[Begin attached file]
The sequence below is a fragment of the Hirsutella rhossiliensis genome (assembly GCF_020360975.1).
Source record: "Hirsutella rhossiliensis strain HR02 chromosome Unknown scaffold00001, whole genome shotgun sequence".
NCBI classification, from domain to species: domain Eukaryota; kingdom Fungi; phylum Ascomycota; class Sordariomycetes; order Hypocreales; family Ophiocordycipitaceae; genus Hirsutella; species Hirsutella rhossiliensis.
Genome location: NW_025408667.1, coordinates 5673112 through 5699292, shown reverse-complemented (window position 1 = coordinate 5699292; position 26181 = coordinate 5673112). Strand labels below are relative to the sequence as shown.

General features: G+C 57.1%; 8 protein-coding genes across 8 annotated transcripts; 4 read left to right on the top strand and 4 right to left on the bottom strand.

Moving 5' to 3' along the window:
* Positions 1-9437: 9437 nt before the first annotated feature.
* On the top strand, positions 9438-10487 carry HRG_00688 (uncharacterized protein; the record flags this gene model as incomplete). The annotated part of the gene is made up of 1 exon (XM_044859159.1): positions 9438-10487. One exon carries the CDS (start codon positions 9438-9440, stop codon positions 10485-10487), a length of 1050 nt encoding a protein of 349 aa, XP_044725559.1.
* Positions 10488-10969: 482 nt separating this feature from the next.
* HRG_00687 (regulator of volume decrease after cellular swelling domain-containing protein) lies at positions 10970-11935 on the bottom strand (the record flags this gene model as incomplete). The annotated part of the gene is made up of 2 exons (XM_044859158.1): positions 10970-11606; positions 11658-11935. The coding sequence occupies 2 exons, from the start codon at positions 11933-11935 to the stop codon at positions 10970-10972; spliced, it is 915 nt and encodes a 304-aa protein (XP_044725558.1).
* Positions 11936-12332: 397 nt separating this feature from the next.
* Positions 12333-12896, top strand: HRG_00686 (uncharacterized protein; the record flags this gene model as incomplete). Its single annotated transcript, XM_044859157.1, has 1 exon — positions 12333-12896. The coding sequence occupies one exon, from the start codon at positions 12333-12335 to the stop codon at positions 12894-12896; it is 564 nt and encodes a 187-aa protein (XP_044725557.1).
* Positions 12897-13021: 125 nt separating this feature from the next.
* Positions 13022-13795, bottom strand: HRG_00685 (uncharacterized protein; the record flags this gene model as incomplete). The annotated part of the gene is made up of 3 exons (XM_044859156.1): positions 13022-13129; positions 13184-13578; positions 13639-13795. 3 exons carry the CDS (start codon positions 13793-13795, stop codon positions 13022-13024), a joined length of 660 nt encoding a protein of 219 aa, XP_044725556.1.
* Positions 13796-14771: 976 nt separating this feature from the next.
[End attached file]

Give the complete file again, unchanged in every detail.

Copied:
The sequence below is a fragment of the Hirsutella rhossiliensis genome (assembly GCF_020360975.1).
Source record: "Hirsutella rhossiliensis strain HR02 chromosome Unknown scaffold00001, whole genome shotgun sequence".
NCBI classification, from domain to species: domain Eukaryota; kingdom Fungi; phylum Ascomycota; class Sordariomycetes; order Hypocreales; family Ophiocordycipitaceae; genus Hirsutella; species Hirsutella rhossiliensis.
Genome location: NW_025408667.1, coordinates 5673112 through 5699292, shown reverse-complemented (window position 1 = coordinate 5699292; position 26181 = coordinate 5673112). Strand labels below are relative to the sequence as shown.

General features: G+C 57.1%; 8 protein-coding genes across 8 annotated transcripts; 4 read left to right on the top strand and 4 right to left on the bottom strand.

Moving 5' to 3' along the window:
* Positions 1-9437: 9437 nt before the first annotated feature.
* On the top strand, positions 9438-10487 carry HRG_00688 (uncharacterized protein; the record flags this gene model as incomplete). The annotated part of the gene is made up of 1 exon (XM_044859159.1): positions 9438-10487. One exon carries the CDS (start codon positions 9438-9440, stop codon positions 10485-10487), a length of 1050 nt encoding a protein of 349 aa, XP_044725559.1.
* Positions 10488-10969: 482 nt separating this feature from the next.
* HRG_00687 (regulator of volume decrease after cellular swelling domain-containing protein) lies at positions 10970-11935 on the bottom strand (the record flags this gene model as incomplete). The annotated part of the gene is made up of 2 exons (XM_044859158.1): positions 10970-11606; positions 11658-11935. The coding sequence occupies 2 exons, from the start codon at positions 11933-11935 to the stop codon at positions 10970-10972; spliced, it is 915 nt and encodes a 304-aa protein (XP_044725558.1).
* Positions 11936-12332: 397 nt separating this feature from the next.
* Positions 12333-12896, top strand: HRG_00686 (uncharacterized protein; the record flags this gene model as incomplete). Its single annotated transcript, XM_044859157.1, has 1 exon — positions 12333-12896. The coding sequence occupies one exon, from the start codon at positions 12333-12335 to the stop codon at positions 12894-12896; it is 564 nt and encodes a 187-aa protein (XP_044725557.1).
* Positions 12897-13021: 125 nt separating this feature from the next.
* Positions 13022-13795, bottom strand: HRG_00685 (uncharacterized protein; the record flags this gene model as incomplete). The annotated part of the gene is made up of 3 exons (XM_044859156.1): positions 13022-13129; positions 13184-13578; positions 13639-13795. 3 exons carry the CDS (start codon positions 13793-13795, stop codon positions 13022-13024), a joined length of 660 nt encoding a protein of 219 aa, XP_044725556.1.
* Positions 13796-14771: 976 nt separating this feature from the next.